OCBA President's Page
Can't We Just Call It ... Cancer?by James Parks, 2018-2019 OCBA President
If you hear a colleague has cancer, your face likely winces in a way that shows compassion, pity and concern. You may ask, “How bad is it?” The conversation often morphs into the course of treatment, the type of cancer, the location of the cancer in the body. You might ask if there is anything you can do.
Not so with conditions affecting emotional well-being or dependency. In this enlightened day and age, there is still an unconscionable stigma toward these maladies, despite the overwhelming suffering of people in our profession. Friends of those suffering are not showing up at their doors with casseroles, wearing colored ribbons, offering to drive their kids to school, or participating in walkathons. Depression, anxiety and addiction are rampant throughout our profession. Many of our partners, associates, judges and opposing counsel are languishing, some drowning – and we largely ignore them.
In 2016, the American Bar Association Commission on Lawyers Assistance Programs, together with the Hazelden Betty Ford Foundation, published the results of a study of 13,000 practicing attorneys. The statistics are shocking. 28 percent of lawyers struggle with depression. 19 percent struggle with anxiety. 23 percent struggle with stress. Between 21 and 36 percent qualify as “problem drinkers.”1 This means that 336,000 practicing lawyers are suffering from depression today. Of those with depression, 60 percent also suffer from anxiety. The World Health Organization has labeled depression a global epidemic, with 10 percent of the population suffering with it. Lawyers are nearly 3.6 times more likely to have depression than the public. Is it the “chicken or the egg” that makes us so depressed? No one knows. Theories abound; it does not matter. The fact is, we suffer with depression more than most.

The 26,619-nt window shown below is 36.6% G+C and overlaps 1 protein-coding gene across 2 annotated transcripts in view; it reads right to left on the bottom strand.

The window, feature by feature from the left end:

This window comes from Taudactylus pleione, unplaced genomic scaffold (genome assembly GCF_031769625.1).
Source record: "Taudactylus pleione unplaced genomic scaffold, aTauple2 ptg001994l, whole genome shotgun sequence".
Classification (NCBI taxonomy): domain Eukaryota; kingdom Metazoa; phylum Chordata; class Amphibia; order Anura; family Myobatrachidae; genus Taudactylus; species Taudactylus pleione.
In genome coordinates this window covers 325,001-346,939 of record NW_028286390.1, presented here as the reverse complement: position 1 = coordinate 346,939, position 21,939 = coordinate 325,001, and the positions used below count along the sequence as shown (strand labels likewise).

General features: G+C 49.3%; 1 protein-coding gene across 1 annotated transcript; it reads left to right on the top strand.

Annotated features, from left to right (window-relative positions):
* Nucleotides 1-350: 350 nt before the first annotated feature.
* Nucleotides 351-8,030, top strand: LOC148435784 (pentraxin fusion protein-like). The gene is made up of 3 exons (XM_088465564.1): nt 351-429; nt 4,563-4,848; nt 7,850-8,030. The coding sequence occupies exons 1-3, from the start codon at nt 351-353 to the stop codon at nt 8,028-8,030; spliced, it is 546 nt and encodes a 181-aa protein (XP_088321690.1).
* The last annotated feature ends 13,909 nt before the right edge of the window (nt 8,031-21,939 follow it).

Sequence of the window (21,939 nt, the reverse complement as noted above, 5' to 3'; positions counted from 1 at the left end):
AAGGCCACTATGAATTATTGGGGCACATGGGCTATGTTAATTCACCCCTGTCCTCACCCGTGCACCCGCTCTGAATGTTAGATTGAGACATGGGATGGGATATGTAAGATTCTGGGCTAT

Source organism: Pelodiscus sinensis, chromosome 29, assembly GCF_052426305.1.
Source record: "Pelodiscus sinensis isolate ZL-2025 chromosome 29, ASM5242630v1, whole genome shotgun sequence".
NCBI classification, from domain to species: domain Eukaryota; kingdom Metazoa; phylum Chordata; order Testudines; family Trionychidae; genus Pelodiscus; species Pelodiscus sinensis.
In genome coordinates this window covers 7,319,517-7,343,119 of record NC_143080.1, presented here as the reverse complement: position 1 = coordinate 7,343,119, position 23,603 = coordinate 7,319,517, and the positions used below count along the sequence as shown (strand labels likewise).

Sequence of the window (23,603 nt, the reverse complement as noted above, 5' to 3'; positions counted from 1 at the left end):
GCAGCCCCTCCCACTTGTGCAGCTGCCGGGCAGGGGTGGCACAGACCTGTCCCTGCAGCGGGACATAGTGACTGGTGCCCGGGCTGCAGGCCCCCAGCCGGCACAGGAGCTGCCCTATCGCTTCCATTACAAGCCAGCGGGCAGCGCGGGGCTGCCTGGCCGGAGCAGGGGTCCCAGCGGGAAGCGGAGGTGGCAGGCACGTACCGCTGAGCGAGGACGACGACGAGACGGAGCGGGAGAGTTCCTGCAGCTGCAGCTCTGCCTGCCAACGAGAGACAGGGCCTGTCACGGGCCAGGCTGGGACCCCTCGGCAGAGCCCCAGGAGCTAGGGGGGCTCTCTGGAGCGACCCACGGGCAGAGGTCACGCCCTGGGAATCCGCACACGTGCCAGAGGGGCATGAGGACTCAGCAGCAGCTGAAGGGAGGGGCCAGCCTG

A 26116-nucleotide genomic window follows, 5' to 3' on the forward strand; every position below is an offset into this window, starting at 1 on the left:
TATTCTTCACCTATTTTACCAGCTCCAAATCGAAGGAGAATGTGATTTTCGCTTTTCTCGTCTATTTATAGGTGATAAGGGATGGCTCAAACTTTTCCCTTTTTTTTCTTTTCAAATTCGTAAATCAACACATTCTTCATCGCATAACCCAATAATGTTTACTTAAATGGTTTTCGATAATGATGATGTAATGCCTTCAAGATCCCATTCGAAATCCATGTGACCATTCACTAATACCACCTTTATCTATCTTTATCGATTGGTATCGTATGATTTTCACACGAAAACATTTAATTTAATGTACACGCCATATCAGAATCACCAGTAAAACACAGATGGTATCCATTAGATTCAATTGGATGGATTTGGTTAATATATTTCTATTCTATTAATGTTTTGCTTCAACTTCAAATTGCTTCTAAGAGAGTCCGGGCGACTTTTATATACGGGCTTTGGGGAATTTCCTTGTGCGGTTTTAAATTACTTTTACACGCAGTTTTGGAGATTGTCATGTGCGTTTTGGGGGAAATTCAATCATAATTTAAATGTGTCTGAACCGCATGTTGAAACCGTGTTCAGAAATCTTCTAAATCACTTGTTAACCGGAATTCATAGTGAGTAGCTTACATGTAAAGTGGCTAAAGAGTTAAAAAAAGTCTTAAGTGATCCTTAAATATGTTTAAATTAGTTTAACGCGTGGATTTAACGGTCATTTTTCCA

Take the time and look around next time you are in a room of lawyers and apply the math. Likely, several people in that room are struggling in silence. It appears the majority of those afflicted still believe that they should handle their struggles privately, in silence, and alone. They likely feel shame and work diligently to protect their image. Ours is not a profession that encourages the sharing of feelings. Lawyers do not want to reveal vulnerability to peers, partners, opposing counsel or clients. Our profession champions strength, fortitude, confidence, problem solving, self-reliance and strength. People of our stature should be able to “get over it,” “snap out of it,” or “pull ourselves up by our boot straps.” Depression does not work that way. Depression is not a mood or a choice. It is an insidious disease and it does not go away without help.2
It is not just practicing attorneys dealing with these problems. A survey of 3,300 law students found that 17 percent suffered with depression, 14 percent had severe anxiety (23 percent had mild to moderate anxiety) and 6 percent reported suicidal thoughts in the past. Their alcohol consumption was similarly out of control. One-quarter of them were at clear risk for alcoholism and were recommended to undergo further screening.3